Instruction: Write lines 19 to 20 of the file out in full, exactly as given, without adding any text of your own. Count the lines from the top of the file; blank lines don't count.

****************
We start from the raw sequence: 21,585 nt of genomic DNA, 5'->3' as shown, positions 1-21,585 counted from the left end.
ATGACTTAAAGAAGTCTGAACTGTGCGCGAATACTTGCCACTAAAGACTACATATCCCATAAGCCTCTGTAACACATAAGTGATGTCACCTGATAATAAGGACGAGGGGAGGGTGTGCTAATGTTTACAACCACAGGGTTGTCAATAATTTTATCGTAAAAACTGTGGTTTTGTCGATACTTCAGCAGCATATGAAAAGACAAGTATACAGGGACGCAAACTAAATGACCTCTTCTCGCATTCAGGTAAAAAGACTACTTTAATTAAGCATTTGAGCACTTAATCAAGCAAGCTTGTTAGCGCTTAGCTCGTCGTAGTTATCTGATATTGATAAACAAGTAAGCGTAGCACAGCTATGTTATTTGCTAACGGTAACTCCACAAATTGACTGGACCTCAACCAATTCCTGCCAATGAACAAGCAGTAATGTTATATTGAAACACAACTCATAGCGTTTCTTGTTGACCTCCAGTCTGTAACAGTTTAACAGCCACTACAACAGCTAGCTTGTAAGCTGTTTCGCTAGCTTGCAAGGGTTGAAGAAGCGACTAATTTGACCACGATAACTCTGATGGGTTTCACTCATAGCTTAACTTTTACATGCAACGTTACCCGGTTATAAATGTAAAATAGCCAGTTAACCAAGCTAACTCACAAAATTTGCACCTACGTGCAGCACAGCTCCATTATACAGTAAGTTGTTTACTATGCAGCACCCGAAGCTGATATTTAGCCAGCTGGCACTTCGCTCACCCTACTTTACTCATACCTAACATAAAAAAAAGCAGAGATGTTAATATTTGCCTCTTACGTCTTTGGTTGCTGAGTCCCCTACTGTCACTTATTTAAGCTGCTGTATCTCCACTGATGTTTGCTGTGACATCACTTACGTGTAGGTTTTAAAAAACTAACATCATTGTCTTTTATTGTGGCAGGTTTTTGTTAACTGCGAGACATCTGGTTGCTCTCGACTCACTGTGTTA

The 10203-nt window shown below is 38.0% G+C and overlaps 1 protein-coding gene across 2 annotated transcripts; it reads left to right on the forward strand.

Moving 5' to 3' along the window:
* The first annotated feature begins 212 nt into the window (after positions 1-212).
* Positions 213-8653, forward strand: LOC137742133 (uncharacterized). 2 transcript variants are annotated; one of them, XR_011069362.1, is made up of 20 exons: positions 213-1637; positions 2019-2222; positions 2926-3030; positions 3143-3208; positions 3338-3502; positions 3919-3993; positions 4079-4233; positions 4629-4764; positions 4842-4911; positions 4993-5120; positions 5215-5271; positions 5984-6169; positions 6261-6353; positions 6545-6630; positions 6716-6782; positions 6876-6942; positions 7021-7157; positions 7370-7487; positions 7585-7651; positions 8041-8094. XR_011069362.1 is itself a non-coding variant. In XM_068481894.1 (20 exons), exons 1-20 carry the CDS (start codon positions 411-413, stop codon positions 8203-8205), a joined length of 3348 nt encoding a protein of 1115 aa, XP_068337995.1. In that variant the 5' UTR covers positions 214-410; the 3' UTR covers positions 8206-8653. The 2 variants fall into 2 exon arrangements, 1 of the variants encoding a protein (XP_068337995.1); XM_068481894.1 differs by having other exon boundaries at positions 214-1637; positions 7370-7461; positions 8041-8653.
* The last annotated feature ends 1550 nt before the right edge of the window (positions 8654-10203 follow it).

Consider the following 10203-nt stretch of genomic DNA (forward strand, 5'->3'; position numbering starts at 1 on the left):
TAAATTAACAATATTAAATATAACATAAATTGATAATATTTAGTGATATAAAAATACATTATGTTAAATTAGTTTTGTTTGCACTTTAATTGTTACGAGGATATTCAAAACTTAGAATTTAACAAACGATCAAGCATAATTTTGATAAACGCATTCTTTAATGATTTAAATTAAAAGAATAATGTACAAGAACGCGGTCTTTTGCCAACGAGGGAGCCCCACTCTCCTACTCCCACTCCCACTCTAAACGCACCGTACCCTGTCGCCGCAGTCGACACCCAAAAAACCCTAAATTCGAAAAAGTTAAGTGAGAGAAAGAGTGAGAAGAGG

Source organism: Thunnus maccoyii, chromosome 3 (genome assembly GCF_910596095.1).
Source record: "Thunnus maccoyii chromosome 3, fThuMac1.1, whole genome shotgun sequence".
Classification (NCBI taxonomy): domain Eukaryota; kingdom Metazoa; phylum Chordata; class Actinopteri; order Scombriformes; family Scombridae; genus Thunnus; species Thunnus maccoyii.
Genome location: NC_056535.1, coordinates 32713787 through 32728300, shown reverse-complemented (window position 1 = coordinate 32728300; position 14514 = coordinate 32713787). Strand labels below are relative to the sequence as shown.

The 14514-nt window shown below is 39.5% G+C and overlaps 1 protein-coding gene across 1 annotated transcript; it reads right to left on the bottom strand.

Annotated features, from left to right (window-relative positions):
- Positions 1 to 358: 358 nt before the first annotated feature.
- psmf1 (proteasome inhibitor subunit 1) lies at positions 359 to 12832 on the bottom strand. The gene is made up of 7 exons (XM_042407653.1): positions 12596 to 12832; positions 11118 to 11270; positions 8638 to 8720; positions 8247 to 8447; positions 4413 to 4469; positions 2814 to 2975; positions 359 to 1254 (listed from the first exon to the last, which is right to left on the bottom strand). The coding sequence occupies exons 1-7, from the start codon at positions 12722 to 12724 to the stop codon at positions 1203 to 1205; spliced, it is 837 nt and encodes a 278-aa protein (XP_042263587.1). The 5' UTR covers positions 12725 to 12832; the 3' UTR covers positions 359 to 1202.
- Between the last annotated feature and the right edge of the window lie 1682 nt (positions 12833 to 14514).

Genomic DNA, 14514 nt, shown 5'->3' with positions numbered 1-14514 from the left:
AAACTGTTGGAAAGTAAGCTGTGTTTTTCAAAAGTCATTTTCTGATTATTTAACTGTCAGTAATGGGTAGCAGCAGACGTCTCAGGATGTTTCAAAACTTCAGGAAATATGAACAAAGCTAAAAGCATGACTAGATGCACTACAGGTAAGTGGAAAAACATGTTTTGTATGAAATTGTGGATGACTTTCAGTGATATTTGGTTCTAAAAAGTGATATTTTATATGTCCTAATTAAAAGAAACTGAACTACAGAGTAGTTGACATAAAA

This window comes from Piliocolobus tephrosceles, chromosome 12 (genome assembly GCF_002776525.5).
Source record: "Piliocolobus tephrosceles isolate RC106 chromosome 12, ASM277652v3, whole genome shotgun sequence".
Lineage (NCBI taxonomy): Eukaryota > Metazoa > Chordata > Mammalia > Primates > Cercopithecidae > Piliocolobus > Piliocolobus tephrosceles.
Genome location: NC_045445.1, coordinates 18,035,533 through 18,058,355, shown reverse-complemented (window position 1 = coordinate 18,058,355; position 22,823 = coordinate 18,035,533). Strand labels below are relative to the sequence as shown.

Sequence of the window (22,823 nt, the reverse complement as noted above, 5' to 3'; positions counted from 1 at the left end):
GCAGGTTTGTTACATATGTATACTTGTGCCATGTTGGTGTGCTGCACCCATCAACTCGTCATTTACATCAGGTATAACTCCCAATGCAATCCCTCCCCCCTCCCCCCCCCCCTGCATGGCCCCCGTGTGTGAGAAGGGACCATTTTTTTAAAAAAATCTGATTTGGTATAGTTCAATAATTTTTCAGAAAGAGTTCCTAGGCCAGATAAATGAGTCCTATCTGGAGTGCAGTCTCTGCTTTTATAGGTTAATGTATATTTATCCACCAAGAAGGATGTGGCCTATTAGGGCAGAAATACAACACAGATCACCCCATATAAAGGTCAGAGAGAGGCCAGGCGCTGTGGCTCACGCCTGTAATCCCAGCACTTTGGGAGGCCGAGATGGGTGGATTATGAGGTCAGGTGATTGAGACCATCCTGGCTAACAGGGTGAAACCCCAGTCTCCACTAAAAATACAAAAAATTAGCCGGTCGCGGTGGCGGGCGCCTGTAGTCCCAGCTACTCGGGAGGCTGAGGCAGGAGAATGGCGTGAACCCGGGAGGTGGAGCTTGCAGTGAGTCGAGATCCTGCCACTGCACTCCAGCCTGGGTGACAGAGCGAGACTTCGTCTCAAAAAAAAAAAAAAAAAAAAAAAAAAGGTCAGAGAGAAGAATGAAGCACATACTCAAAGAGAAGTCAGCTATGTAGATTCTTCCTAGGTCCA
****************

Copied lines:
Genomic DNA, 14514 nt, shown 5'->3' with positions numbered 1-14514 from the left:
AAACTGTTGGAAAGTAAGCTGTGTTTTTCAAAAGTCATTTTCTGATTATTTAACTGTCAGTAATGGGTAGCAGCAGACGTCTCAGGATGTTTCAAAACTTCAGGAAATATGAACAAAGCTAAAAGCATGACTAGATGCACTACAGGTAAGTGGAAAAACATGTTTTGTATGAAATTGTGGATGACTTTCAGTGATATTTGGTTCTAAAAAGTGATATTTTATATGTCCTAATTAAAAGAAACTGAACTACAGAGTAGTTGACATAAAA